Zika documentary on photographer Jan Saudek premieres in Czech cinemas
Jan Saudek is one of the Czech Republic’s best-known photographers, whose work is instantly recognizable for his trademark use of coloration and scarred backdrops, his subjects sometimes intimate, sometimes provocative, nudes. Not long ago, Adolf Zika, a world-class fashion and artistic photographer in his own right, completed a feature film about Mr Saudek which has now hit Czech cinemas. Titled “Jan Saudek – Trapped by his Passions, No Hope for Rescue”, the film is an attempt to take a closer look at the man behind a very public persona: that of a “Don Juan” and a “bad boy” even at the age of 72. Saudek, Adolf Zika makes clear, is someone whose life and artistic career have been defined by passion, for better and for worse.
Director Adolf Zika:
“Women are the alpha-omega for Jan Saudek, as they are for me as a photographer, I shoot B&W nudes, and women for me are also the most important. When Jan catches sight of a woman’s body in the beginning of the film as ‘a boy’, it is clear it is something that will haunt him for the rest of his life. Jan will always want more. He has enjoyed his passions, but of course there is always a price. You can’t indulge as much as Jan has and not pay the price, something he himself admits.”
In the documentary, Adolf Zika says he set out to confront Saudek in a number of personal areas and he appears to have kept his word: although the Jan Saudek Czech viewers will see in the film is one that they will recognize, the film arguably goes more in depth into the photographer’s past than similar projects before. There are the turns when Saudek was kicked out by an ex-wife, almost broke. And throughout it all, there is his work. In crisp fashion the film examines various periods in the photographer’s life, from his youth to his relationships, to his enormous commercial success after the fall of communism.
A number of reviewers have pointed out one of the most interesting moments is when director Zika and Saudek return to the photographer’s former dingy basement flat: a single room where Saudek lived for seven years. A single window in the room became the central motif in what are now considered some of Saudek’s best prints. Adolf Zika again:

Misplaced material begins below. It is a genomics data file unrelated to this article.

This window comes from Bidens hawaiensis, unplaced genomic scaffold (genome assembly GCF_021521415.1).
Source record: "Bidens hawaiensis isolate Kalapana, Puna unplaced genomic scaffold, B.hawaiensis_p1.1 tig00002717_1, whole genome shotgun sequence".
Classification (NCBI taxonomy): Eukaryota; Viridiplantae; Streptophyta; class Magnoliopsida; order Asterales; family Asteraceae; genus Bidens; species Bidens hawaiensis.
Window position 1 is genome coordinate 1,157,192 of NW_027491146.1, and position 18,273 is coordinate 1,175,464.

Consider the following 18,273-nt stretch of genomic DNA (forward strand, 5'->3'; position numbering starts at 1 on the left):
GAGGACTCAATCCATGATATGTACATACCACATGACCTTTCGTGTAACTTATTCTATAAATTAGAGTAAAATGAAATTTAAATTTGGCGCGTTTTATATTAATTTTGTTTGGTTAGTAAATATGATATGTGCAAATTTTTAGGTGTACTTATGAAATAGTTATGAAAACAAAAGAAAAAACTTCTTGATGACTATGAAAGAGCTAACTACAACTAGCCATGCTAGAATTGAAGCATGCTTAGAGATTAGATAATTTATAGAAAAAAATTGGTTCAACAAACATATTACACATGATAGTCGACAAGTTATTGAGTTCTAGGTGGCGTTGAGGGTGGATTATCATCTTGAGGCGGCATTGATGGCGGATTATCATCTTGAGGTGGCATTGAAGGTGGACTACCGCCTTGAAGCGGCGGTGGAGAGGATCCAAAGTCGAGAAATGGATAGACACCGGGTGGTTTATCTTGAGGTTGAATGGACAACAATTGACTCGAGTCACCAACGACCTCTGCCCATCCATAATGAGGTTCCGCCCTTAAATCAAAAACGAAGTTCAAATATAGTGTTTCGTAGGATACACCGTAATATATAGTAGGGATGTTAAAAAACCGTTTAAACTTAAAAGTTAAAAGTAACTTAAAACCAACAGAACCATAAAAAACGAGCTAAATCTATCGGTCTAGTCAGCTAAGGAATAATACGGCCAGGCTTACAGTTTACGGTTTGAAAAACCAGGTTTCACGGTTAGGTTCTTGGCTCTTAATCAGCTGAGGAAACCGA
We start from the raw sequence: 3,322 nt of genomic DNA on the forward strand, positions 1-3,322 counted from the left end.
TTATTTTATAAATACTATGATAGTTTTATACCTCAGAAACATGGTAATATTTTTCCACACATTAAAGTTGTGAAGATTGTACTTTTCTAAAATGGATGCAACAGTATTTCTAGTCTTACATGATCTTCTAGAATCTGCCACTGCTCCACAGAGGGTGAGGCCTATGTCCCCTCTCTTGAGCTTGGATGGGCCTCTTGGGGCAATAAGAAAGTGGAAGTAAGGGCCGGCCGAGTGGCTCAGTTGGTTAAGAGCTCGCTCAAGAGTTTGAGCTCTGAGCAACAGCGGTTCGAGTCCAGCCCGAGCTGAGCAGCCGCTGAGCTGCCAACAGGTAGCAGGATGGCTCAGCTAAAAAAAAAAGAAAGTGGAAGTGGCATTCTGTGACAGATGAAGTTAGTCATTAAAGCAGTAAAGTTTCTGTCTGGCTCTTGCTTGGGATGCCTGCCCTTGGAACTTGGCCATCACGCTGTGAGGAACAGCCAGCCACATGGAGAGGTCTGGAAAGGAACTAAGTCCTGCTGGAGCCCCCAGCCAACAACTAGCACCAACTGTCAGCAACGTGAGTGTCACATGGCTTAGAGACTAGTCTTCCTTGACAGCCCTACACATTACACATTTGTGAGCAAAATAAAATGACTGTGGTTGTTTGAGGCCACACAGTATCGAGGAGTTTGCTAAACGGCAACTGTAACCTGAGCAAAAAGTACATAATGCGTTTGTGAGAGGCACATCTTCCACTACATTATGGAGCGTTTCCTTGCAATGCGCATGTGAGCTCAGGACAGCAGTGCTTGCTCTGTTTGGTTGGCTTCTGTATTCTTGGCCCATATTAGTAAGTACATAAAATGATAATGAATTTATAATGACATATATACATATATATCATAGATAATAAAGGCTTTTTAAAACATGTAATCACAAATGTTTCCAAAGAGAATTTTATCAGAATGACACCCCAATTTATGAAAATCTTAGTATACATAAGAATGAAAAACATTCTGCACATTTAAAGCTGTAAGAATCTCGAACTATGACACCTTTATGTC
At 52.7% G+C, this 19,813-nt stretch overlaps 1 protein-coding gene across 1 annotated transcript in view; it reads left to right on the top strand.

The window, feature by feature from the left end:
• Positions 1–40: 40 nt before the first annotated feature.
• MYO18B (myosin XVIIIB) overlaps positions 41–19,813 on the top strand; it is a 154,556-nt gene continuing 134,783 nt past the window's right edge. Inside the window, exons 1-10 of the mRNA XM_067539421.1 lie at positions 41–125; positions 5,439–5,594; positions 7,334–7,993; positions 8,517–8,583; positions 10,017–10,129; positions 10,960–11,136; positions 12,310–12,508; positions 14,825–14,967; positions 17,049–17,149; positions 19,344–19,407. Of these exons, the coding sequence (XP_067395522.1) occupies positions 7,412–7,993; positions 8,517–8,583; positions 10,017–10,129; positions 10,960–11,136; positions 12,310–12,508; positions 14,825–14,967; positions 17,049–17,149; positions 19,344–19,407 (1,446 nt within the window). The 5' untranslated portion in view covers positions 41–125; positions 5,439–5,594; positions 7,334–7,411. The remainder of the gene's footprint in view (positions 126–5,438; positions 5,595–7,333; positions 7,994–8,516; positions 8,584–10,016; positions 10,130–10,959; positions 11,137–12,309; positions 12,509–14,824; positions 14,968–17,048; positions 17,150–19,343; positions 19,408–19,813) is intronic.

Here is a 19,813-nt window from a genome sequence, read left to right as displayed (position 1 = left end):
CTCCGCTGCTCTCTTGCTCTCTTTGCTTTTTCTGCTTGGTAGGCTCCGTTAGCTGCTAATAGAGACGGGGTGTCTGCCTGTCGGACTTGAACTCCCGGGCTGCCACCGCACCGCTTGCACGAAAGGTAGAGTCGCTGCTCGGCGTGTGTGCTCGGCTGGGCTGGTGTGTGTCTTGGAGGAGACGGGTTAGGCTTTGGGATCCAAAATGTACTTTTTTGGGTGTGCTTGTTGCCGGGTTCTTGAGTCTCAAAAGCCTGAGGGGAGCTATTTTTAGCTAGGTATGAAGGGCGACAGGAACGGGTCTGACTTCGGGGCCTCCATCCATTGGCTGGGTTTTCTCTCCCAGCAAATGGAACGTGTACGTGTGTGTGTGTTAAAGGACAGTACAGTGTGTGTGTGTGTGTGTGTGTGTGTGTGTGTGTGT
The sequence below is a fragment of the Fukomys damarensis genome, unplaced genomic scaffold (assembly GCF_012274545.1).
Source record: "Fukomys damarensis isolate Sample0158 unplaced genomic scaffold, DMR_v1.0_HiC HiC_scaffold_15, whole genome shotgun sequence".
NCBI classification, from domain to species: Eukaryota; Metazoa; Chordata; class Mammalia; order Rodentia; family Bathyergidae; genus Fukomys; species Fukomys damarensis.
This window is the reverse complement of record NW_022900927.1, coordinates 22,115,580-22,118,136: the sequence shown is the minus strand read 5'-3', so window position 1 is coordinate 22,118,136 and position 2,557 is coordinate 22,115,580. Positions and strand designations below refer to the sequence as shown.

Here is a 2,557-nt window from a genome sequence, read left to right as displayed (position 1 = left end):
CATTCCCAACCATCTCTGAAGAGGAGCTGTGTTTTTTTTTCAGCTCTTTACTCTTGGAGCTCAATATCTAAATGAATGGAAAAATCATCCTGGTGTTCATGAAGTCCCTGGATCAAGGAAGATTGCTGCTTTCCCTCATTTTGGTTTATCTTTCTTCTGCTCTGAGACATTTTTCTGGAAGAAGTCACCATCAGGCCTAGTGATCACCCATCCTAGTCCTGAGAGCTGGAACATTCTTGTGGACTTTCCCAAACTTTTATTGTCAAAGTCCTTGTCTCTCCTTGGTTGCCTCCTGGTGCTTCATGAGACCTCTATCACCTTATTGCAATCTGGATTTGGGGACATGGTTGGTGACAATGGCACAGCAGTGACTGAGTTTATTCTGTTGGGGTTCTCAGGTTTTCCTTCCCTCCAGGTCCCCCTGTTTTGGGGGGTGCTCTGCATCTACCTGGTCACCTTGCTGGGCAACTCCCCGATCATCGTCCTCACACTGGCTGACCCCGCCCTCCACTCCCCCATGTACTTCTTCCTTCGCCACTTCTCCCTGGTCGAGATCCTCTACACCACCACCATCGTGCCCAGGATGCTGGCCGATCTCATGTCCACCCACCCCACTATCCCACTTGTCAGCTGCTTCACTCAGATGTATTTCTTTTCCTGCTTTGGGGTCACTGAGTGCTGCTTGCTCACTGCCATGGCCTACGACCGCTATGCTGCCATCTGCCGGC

“That was an unpleasant moment but he wouldn’t admit that it got to him. Not there. He leaves, as you see in the film. And then communication stops. I think that’s similar to a lot of artists I’ve known or studied and he’s got it too. He stopped communicating and it took a while for us to get back on track. I hope I was able to show at least some of that in the film, otherwise I haven’t succeeded. It’s not true that Jan Saudek is ‘invulnerable’.”
“It’s true that she got to him: she completely ignored his importance and she wore him down with her sheer youth and nerve. She was not at all taken by his aura as a photographer and you’d expect someone on such a shoot to be at least a little bit nervous.”
Of course, it’s not just about confrontation. Adolf Zika makes clear he has enormous respect for Mr Saudek and stresses they are friends; theirs is more than just a professional relationship and his is not just an attempt to dissect the photographer, whom he generally admires, but an attempt at understanding. There are many moments, it is worth noticing, when the director works creatively with the image: Saudek discussing “the night” becomes a clever mosaic of city lights blurred through swift panning and editing. Another moment, Saudek’s first encounter with sex as a boy, a voyeuristic discovery, becomes a motif returned to several times in the film.
“I myself wondered whether he meant it seriously or whether it was just a ‘pose’. One of my friends, a theatre director whom I showed the scene to, said ‘Oh, I don’t believe a word of it!’ But another friend, a writer, said ‘No, no, no, let him have his moment!’ And I realised this too is a paradox about Jan Saudek: when he tells the truth, one person doesn’t believe him. When he pretends, another takes him seriously. And that too is what Saudek, or the Saudek ‘brand’, is about. It was unusual but it made sense. Some people laughed, others accepted it.”